There's public support to build a bridge to replace the George Massey Tunnel, but paying for transit improvements is another matter.
That's according to a poll released last week by Insights West, which found half of Metro Vancouver residents surveyed (51 per cent) support the replacement project, while one-third (32 per cent) are opposed and 17 per cent are not sure.
As far as paying for transit improvements, around two-thirds of those surveyed voiced opposition to increasing property taxes (71 per cent), hiking fuel taxes (also 71 per cent),
tolling roads (66 per cent) and increasing transit fares (65 per cent). The level of opposition is lower, but still significant, when it comes to implementing a vehicle levy (60 per cent) or a levy based on the distance travelled by a vehicle in the past year (also 60 per cent) and tolling bridges (51 per cent).
The poll also found Metro Vancouverites who drive to school or work are more likely to support increasing transit fares than those who take public transit. Conversely, public transit users are more likely to endorse a vehicle levy.
"Despite supporting the Massey replacement proposal, Metro Vancouverites do not appear ready at this point to embrace tolls, levies or higher taxes to fund transit projects," said Mario Canseco, vice-president of public affairs at Insights West. "It is also evident that, for some residents, the preferred solution lies in making the other group pay more, be it drivers or transit users."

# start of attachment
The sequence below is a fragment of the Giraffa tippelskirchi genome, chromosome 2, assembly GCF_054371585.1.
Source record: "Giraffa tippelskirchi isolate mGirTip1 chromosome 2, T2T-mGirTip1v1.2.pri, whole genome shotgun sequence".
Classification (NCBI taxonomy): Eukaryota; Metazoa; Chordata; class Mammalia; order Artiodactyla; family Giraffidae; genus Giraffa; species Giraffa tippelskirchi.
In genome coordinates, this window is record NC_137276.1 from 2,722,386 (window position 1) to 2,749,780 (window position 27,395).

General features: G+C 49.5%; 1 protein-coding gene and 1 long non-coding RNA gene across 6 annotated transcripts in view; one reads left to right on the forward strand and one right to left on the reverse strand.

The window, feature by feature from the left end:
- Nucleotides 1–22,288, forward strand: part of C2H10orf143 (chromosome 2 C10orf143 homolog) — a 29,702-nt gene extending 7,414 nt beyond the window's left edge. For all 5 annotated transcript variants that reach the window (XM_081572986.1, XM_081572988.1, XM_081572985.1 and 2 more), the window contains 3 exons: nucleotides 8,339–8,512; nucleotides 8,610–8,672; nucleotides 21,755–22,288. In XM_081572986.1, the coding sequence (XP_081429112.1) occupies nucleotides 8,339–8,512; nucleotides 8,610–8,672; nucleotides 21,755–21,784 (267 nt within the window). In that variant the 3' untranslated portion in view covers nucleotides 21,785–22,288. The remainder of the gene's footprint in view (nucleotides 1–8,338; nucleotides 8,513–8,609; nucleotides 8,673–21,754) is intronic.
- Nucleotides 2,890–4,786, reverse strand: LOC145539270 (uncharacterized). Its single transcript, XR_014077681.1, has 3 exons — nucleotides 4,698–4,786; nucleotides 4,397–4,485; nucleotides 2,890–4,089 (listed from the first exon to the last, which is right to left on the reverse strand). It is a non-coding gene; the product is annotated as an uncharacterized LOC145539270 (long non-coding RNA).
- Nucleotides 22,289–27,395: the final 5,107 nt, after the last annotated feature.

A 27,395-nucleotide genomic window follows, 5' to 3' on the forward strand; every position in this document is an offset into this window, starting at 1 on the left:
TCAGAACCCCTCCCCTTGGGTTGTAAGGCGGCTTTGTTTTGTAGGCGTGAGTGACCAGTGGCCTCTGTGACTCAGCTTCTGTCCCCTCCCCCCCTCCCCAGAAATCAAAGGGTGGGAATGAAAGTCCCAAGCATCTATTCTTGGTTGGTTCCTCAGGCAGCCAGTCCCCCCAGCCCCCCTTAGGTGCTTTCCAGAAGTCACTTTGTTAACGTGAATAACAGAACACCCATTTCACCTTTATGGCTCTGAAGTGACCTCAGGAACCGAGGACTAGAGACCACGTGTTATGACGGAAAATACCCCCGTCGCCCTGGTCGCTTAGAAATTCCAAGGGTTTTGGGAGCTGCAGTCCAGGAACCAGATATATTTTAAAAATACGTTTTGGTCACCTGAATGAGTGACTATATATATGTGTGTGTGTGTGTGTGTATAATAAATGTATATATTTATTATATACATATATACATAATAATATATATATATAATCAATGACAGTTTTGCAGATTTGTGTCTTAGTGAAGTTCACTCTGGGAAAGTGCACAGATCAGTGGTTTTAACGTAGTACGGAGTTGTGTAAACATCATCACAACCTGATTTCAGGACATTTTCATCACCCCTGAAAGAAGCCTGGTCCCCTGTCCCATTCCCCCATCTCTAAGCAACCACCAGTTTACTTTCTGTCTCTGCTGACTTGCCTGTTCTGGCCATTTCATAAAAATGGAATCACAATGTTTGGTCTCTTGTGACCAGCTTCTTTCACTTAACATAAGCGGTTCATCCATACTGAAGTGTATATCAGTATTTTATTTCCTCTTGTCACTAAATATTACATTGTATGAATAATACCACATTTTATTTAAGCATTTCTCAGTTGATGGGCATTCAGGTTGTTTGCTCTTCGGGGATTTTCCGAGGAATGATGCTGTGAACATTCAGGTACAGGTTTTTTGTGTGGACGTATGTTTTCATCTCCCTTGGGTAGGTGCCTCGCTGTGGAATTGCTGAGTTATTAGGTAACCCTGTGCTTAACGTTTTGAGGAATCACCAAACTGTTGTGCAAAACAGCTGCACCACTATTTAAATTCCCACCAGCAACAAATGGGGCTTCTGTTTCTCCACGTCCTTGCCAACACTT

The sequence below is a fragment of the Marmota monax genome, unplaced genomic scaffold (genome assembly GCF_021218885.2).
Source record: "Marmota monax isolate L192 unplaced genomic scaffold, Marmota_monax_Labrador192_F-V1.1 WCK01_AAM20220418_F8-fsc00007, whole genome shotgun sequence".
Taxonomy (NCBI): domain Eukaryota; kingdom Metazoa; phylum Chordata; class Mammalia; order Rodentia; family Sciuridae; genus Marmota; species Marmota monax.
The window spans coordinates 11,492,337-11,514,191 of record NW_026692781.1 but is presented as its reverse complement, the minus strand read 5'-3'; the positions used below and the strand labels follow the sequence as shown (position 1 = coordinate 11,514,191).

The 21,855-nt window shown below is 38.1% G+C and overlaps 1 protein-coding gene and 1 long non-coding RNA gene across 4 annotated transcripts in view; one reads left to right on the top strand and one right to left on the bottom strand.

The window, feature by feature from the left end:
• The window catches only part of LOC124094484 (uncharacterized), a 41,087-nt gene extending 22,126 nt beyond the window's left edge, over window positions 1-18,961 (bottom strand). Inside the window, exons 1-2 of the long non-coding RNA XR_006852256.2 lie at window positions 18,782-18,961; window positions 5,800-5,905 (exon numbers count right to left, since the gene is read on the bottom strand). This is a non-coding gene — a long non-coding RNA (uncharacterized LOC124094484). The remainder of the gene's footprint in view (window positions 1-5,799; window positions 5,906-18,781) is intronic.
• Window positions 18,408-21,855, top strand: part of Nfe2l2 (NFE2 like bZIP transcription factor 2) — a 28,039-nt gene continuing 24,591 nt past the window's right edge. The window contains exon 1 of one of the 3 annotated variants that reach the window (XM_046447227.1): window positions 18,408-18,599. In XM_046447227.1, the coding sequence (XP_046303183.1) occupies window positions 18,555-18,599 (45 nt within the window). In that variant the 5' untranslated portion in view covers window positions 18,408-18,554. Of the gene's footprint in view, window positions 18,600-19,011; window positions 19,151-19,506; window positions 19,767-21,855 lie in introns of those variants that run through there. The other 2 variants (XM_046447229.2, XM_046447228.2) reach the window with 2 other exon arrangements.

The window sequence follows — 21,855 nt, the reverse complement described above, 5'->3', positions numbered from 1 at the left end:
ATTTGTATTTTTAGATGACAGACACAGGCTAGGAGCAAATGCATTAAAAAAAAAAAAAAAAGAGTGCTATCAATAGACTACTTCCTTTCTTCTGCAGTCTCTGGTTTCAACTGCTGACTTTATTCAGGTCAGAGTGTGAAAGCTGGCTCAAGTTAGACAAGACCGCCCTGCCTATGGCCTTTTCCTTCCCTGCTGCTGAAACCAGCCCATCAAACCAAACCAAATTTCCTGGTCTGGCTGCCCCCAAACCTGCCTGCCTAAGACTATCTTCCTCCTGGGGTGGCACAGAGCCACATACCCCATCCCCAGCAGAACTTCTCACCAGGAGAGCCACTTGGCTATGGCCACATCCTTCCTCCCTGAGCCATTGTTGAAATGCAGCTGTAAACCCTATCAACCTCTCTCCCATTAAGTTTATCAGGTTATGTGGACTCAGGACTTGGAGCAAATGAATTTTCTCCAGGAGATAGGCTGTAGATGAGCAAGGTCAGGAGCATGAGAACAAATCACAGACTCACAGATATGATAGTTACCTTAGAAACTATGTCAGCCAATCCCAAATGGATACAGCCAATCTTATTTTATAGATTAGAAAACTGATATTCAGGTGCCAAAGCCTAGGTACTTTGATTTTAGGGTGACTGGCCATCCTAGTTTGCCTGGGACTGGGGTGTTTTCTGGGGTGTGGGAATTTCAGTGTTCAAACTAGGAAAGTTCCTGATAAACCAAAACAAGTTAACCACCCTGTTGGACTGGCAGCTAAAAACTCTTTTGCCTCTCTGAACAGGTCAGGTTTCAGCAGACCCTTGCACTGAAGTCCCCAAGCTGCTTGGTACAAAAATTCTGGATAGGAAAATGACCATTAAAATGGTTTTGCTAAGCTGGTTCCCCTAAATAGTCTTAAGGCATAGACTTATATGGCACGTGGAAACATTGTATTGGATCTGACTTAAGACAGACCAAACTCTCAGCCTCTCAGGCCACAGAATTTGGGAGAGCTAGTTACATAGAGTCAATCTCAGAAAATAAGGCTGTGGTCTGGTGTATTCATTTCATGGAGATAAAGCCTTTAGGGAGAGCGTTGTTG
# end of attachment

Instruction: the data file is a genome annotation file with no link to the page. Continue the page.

Mayor Lois Jackson recently told the Optimist any form of tolling or road pricing must be fair for people living south of the Fraser River who are already underserved by transit.
"It's got to be fair to everybody and I'm very concerned that people like us out here in the suburbs, we're already paying through the hydro, through our gas tax, through our property tax
and so on, are they going to be putting another tax on us if we are not going to be getting any additional service?" she asked. "I find that unfair and really hope they look at this road pricing, congestion tax, tolling, whatever that is, to make sure it's not just another tax grab."
The Mayors' Council on Regional Transportation last fall voted to get a staff report on how to advance "mobility pricing." Peter
Fassbender, the minister responsible for TransLink, said although it should be considered, it would not be allowed unless the mayors get permission from voters in another plebiscite.
A report last November by Canada's Ecofiscal Commission suggested more spans in Metro Vancouver be tolled to ease driving congestion and encourage drivers to use public transit.